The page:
The Stories We Tell Ourselves

“I’m not creative.”

“I’ll never get organized.”

“I’m such a dummy.”

“I don’t have time.”

What do these statements have in common? Not one of them is true — not everyone in the world would agree and they couldn’t be proven in a court of law.

Before you rush to explain that your situation is different, and that those statements are indeed true, hear me out.

Often what seems real to us is the result of a story we’ve told ourselves.

We’re born with tremendous potential and confidence. As we grow up, our experiences and the words of others teach us to make up stories to protect ourselves, to explain why, and to help us cope.

For instance, when a teacher embarrasses a young student by criticizing his artwork in front of the class, most of the time the student believes the teacher’s opinion. He begins to tell himself the story that he isn’t good at art. For the rest of his life he repeats the story that he has no talent for art whenever the opportunity to create art comes up, when all along he actually does have creative ability hidden inside.

Sometimes we can pinpoint the painful event when a story began, but often we don’t remember when the belief and subsequent storytelling started.

And most of the time we don’t even realize how stories are running our lives. They become such a part of our thought process that we believe them as absolute truth.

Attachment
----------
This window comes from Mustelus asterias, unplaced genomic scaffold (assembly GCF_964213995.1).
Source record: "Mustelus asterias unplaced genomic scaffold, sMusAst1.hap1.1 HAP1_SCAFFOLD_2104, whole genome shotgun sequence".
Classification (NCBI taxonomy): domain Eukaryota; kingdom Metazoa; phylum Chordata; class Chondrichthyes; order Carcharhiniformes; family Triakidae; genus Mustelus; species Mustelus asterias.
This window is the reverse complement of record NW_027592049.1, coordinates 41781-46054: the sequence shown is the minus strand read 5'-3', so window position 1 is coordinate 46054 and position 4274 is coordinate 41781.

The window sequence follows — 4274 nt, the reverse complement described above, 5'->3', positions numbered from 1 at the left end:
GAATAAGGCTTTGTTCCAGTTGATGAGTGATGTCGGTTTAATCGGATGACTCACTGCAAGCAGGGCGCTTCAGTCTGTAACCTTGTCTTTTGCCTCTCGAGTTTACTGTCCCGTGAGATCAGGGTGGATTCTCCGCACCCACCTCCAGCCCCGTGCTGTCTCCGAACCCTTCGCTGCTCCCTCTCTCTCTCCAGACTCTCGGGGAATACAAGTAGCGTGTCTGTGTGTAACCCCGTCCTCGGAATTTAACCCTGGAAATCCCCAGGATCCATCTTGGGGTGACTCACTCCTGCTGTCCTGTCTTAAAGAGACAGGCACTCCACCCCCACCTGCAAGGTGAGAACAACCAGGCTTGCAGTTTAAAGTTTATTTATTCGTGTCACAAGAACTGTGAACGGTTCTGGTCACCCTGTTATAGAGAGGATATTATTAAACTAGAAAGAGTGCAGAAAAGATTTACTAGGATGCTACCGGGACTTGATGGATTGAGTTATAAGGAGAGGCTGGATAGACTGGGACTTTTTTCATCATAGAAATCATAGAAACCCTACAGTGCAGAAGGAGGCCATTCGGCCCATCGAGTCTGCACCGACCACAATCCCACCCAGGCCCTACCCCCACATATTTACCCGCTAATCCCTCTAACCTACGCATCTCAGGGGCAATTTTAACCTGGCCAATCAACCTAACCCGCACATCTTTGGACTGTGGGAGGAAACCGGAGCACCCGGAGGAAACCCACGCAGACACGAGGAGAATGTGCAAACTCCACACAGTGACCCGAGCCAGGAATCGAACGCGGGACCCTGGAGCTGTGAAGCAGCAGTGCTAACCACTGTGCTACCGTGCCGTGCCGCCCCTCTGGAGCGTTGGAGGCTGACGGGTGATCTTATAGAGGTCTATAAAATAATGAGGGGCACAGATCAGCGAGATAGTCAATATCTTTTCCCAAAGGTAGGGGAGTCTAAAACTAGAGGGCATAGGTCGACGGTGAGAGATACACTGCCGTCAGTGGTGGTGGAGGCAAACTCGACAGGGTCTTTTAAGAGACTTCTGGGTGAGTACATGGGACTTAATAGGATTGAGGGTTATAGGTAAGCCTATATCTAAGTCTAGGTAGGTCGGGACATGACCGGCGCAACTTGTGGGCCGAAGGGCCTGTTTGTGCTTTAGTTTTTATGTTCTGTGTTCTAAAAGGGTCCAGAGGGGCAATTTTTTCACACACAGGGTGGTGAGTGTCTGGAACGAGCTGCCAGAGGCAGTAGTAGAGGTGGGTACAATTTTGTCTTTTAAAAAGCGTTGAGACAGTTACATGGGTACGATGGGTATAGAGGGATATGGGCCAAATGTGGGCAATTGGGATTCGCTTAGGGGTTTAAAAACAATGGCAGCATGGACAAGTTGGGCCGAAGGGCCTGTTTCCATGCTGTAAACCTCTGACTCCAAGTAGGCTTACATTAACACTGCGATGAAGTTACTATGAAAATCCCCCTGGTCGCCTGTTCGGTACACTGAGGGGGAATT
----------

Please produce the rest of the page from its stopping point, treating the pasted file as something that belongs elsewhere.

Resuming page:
The key is to become aware of storytelling.

I recently said to a coach that “nobody takes care of me.” He asked “Is that true?” and I had to admit that it was not.

As a child it felt true, and my brain made up that story to help me survive emotionally.

The trouble is, I hung on to the story as an adult and it was no longer serving me to believe that story. Storytelling was causing me to disconnect from the very people who were happy to care for me, because the story created behaviors like refusing help or feelings like loneliness. Once I realized that it was a myth, its power was broken.

When you feel stressful emotions rising, check for storytelling. We use stories to blame others and make excuses so we don’t have to get out of our comfort zone. Our stories can seem pretty comfortable, but they keep us locked up and boxed in.

When you realize you’ve been telling yourself a story, don’t shame yourself and bemoan your ignorance. Just notice what you’re doing and nip it in the bud. Catch the story when it’s a 2 on a scale of 1-10. That will go a long ways towards more stable emotions.

Telling ourselves stories can increase discouragement, maintain a lack of confidence, keep us playing small and more. Realizing what we’re doing, figuring out the truth, and starting the process of applying truth instead can change our lives!

Bedtime stories and reading stories aloud are great for starting and ending your family’s day.

Why don’t you start a new habit of checking yourself for storytelling in the morning and and at bedtime?

Those checkpoints will help you create a new habit of daily personal growth that will pay enormous dividends in your life.

“How people live their lives is as a result of the stories that they believe about themselves.” ~ Les Brown

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